Painting with Pollution

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Painting with Pollution

This is a fascinating initiative from Tiger, long time producers of Singapore’s most popular beer, and is designed to create art ‘from the streets, for the streets’.

This particular artwork, packed with local landmarks in the general shape of our island state, is currently in progress on Orchard Road.

Its USP is that it is being painted with ink made from air pollution, specifically exhaust fumes, and this is a continuation of a project which has already been carried out in Hong Kong with great success.

In Singapore it all comes under the umbrella of #uncageideas, a direct reference to recent Tiger advertising campaigns, and is all about ‘ideas that are so bold they stop you in your tracks’. Here they are trying ‘to turn the ugliness in our air into something beautiful’ whilst pointing out the damage that industrial growth is doing to the region.

Modern technology is all very well, but a lot of it depends on burning fossil fuels, the by-products of which are thought to be responsible for untold health problems and premature deaths each year. One of the most obvious examples is the traffic on our roads, which plays a huge role in polluting the atmosphere.

This whole project is a collaboration with scientists at Graviky Labs in India, an MIT Spinoff that builds high impact technologies, and it focusses on a ‘Kaalink’ designed to capture the fine particle matter from exhaust fumes before it reaches the air.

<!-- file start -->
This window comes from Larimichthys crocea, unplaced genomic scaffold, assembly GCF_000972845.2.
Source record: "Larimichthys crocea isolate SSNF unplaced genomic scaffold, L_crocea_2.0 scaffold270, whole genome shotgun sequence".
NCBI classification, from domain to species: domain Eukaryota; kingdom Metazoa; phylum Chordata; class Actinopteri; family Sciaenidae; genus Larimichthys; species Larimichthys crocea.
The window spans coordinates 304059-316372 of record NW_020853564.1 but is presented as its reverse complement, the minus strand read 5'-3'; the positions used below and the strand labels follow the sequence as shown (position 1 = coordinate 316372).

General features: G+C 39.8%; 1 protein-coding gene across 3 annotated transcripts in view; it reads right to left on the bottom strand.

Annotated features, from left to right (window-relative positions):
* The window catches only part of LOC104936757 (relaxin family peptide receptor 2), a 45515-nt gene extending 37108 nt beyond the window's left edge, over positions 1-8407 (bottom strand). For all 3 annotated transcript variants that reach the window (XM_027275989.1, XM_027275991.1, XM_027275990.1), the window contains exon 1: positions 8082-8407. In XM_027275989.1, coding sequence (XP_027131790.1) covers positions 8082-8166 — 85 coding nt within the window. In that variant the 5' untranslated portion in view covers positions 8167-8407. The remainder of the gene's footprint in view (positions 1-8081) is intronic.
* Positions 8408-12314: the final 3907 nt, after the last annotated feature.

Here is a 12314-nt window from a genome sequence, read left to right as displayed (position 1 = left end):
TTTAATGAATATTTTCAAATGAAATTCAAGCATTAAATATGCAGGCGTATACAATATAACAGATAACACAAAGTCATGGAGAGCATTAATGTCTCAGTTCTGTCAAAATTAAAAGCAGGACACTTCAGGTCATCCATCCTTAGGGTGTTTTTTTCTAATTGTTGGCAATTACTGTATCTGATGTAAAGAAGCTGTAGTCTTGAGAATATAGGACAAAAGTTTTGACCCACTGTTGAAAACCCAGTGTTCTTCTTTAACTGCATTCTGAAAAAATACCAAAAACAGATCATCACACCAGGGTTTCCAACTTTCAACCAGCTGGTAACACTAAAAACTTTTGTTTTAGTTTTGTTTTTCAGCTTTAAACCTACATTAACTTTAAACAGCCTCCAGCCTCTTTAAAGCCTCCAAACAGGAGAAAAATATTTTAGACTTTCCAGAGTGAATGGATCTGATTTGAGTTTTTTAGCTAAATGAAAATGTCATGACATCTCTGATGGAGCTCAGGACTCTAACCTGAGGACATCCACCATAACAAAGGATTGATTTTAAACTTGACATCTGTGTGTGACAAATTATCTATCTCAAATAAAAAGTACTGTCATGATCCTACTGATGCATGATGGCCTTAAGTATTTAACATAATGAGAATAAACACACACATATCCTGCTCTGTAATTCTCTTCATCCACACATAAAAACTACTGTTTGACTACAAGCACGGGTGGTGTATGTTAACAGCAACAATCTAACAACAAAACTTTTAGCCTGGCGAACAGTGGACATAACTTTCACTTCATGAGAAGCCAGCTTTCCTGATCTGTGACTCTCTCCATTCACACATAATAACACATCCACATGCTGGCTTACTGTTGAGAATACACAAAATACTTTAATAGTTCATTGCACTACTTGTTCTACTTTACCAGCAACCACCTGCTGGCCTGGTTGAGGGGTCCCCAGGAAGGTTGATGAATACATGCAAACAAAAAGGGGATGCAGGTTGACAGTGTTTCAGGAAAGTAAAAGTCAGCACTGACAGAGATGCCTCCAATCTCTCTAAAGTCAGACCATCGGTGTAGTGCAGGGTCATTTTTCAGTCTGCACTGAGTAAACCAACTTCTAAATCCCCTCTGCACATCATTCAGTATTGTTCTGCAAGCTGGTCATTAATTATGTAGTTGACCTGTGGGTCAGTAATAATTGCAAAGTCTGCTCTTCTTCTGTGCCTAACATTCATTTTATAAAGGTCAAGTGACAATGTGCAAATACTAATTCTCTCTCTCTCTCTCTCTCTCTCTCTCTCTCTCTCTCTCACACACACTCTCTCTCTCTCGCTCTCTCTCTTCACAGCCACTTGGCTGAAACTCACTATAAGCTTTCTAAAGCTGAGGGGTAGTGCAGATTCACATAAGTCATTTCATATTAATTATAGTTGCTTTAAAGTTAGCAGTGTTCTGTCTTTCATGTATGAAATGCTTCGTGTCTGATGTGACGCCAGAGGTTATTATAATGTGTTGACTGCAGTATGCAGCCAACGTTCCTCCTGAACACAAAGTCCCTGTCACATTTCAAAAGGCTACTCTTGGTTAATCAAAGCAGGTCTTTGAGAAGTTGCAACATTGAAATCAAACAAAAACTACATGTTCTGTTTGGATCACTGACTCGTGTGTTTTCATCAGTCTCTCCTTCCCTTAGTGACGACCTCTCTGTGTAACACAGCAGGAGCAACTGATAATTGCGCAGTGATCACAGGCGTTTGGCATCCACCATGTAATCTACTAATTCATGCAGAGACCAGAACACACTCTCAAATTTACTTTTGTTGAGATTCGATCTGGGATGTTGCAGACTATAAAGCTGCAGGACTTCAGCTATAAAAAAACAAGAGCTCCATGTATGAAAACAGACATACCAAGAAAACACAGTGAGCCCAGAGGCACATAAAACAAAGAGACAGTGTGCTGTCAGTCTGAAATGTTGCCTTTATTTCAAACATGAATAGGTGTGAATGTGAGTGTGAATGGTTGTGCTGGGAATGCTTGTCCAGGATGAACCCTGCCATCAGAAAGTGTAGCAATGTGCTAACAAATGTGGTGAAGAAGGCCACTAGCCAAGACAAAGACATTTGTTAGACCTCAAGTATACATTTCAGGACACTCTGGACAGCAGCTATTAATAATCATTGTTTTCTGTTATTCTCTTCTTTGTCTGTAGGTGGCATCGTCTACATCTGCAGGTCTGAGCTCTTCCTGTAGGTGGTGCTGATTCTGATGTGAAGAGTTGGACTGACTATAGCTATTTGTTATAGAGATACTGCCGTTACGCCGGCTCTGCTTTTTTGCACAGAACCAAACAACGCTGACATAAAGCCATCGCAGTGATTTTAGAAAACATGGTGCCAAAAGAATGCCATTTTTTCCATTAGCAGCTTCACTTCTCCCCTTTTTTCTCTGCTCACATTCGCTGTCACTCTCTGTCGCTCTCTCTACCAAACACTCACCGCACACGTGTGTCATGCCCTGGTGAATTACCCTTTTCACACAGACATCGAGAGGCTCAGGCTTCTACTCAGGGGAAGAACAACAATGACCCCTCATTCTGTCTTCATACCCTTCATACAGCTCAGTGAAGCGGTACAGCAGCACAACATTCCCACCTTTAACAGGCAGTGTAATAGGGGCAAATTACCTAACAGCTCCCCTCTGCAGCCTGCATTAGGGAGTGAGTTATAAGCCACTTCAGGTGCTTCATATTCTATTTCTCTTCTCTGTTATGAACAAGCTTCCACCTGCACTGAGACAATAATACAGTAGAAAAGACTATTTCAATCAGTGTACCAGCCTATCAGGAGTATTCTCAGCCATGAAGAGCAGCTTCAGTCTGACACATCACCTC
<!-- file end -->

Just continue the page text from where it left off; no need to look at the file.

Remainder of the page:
The devices were fitted to trucks, generators and ferries across Asia, and over a period of months they captured billions of these particles.  Trace heavy metals and carcinogens were removed before the purified soot that remained was converted into different types of inks and paints.

For example, the artists have been working with tools which include a range of marker pens, the smallest of which being a fine tip which holds the output of 40 minutes of diesel car pollution, to a 600ml spray can which contains the soot from almost 3 days. It’s all pollution which hasn’t ended up in the air and in your lungs.

There’s no clear link to beer, except that Tiger have always been an innovative company. This is a great idea bound to keep raising awareness of a big problem, and I wish it every success.

 


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